Spice Says Dancehall Is Not Hyper-Sexual

Spice and Music expert Noel Cymone Walker defends Dancehall image -  Caribbean News From Around The WorldQueen of Dancehall Spice has countered critics who believe that Dancehall is hyper-sexualized. Speaking with ABC on Tuesday (June 6) for Black Music Month, the Romantic Mood singer says the genre and its themes are merely cultural expression.

“I would say to them that this is our culture. Every place in this world has their own culture that they represent. We express ourselves differently as a Jamaican,” she said.

Sex and sexuality have been widely explored in the genre. The phenomenon falls under the “gyal” construct, which is one of the six G’s that summarize the themes in Dancehall music, according to Culture Professor Donna Hope.

Music and travel expert Noel Cymone Walker, who recently released a docu-special titled The Evolution of Reggae Music and Black History, was also part of Tuesday’s conversation and supplemented Spice’s commentary about the creative expressiveness of Dancehall that is often mistaken for hyper-sexuality, particularly among women.

“This is a space where they are completely liberated in their sensuality and it’s not hypersexualized, it’s not odd, at all. So, as much as it’s male dominated because there just might be more men, woman are so profound in this genre that it will never be a genre without women,” Walker reasoned.

Earlier in the discussion, the Queen differentiated between the groovy melody of traditional Reggae music and Dancehall.

Spice uherutse guhuza urugwiro na Harmonize yasuhu - Inyarwanda.com“It’s a very bold, expressive kinda music. Dancehall, you can identify Dancehall separate from Reggae by our language—the patois. We speak about dancing a lot, gyrating the waistline a lot because it’s a high tempo, high energy, soundbox, baseline kinda vibe,” the Go Down Deh singer said.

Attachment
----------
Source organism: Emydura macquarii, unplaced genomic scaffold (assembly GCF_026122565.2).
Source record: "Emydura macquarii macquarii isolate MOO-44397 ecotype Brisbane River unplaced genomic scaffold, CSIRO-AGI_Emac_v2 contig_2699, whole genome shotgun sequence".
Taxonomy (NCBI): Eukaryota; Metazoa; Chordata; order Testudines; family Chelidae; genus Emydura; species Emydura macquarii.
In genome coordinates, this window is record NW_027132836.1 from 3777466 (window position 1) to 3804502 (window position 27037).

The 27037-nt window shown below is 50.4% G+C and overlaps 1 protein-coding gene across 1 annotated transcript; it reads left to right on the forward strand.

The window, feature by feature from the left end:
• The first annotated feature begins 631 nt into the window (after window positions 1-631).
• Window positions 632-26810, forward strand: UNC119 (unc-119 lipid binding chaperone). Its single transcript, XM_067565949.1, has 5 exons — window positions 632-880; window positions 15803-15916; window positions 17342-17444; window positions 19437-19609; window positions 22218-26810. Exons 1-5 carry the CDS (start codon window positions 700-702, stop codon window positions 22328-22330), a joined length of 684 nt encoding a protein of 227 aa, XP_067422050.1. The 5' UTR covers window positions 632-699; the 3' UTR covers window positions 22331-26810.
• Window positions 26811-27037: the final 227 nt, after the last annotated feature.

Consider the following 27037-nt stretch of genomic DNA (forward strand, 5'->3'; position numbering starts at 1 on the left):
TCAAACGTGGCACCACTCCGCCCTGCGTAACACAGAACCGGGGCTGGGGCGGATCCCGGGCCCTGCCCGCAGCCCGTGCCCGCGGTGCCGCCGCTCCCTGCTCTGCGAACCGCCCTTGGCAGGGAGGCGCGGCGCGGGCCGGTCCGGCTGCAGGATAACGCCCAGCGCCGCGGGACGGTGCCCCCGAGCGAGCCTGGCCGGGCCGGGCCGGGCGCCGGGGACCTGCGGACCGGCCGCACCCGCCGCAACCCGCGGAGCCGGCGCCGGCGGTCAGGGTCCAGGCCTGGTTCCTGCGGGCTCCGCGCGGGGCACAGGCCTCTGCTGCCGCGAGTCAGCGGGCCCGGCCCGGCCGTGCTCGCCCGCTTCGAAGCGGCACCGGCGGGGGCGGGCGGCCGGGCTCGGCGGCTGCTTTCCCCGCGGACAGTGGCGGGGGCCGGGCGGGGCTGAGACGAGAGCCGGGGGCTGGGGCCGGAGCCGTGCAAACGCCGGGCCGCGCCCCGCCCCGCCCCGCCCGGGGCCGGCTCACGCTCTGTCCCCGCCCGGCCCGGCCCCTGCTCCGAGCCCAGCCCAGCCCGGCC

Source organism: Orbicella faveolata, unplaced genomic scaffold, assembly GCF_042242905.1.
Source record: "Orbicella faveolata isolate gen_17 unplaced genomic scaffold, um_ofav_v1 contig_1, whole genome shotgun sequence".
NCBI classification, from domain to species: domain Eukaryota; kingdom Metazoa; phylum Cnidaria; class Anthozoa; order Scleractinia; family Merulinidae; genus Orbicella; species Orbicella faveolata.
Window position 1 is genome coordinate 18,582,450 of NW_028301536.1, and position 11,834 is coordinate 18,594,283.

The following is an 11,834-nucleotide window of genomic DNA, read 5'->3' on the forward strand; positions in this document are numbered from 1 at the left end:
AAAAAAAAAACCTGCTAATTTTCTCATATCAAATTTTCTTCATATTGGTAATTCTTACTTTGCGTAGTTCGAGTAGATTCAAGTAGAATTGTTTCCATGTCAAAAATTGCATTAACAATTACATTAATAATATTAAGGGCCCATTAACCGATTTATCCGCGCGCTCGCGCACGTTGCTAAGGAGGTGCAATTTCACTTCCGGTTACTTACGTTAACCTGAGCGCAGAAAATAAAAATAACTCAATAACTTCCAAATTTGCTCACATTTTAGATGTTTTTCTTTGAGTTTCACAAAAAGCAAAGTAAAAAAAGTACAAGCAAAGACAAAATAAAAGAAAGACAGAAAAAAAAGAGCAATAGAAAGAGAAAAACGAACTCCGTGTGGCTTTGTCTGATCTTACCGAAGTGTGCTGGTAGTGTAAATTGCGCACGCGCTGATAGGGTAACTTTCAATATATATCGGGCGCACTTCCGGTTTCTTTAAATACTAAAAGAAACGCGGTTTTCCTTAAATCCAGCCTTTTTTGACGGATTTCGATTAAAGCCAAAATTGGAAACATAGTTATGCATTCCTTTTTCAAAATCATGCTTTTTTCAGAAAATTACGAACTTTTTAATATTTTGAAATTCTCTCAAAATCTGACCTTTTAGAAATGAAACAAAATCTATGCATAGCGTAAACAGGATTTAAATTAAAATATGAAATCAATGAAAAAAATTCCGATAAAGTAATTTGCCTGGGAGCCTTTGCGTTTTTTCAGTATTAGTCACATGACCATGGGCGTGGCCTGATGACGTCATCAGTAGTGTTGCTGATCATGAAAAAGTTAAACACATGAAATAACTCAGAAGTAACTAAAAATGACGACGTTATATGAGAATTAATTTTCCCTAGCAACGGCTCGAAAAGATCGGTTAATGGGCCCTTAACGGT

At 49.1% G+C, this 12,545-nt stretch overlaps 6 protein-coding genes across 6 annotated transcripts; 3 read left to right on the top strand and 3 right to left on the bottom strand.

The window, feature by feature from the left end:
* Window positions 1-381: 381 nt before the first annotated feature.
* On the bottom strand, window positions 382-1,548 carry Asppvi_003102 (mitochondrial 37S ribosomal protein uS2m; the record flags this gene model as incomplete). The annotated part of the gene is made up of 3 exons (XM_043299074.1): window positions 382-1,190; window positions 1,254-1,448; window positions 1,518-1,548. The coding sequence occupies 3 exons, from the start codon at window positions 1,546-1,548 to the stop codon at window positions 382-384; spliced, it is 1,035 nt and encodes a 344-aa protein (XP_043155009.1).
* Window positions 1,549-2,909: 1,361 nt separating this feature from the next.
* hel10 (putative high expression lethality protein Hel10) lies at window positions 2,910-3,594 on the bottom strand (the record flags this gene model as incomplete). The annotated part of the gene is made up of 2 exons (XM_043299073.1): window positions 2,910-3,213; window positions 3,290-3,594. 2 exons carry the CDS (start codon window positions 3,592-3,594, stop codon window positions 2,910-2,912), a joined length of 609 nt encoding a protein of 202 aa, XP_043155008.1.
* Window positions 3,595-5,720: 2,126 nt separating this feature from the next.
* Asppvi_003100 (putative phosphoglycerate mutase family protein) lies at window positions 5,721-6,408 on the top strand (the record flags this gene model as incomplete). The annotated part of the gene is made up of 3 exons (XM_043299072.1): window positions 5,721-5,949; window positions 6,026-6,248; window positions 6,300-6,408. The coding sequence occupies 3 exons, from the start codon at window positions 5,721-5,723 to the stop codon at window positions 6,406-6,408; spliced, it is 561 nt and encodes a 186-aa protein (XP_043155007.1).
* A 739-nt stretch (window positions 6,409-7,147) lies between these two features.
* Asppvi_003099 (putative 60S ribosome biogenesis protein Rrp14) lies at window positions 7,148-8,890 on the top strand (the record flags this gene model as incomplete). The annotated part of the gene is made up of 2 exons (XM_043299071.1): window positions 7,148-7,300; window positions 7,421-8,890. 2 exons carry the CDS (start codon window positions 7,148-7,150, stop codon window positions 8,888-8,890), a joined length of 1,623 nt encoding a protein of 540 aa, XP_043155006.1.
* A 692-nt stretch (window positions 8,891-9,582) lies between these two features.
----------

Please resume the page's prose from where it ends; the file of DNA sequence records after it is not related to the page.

The entertainer, who was officially crowned as Queen of the genre last July, revealed that she was first exposed to, and inspired by Reggae music thanks to her father.

“My father, he was a Rasta. He used to play like a lot of Bob Marley songs, a lot of Professor Nuts songs…that’s where I discovered music and I used to sing them; I used to love the way I sound and he’s like, ‘you’re gonna be a star! Sing for me my daughter’,” Spice reminisced.

GMA3: What You Need To Know on Twitter: ".@monakabdi sits down with Spice,  a Jamaican artist and “Queen of Dancehall,” to talk reggae, and how the  genre inspired her music career whileThe 40-year-old has multiple accolades under her belt, one of the most recent being receiving the Keys to the Region in Florida. Her impact on the world through Dancehall music is undoubtable, as she continues to push to greater heights. The So Mi Like It singer shared her formula to success.

“I feel like consistency, is really what brought me here. And not just hard work—but smart work.”

Source: Spice Says Dancehall Is Not Hyper-Sexual – DancehallMag

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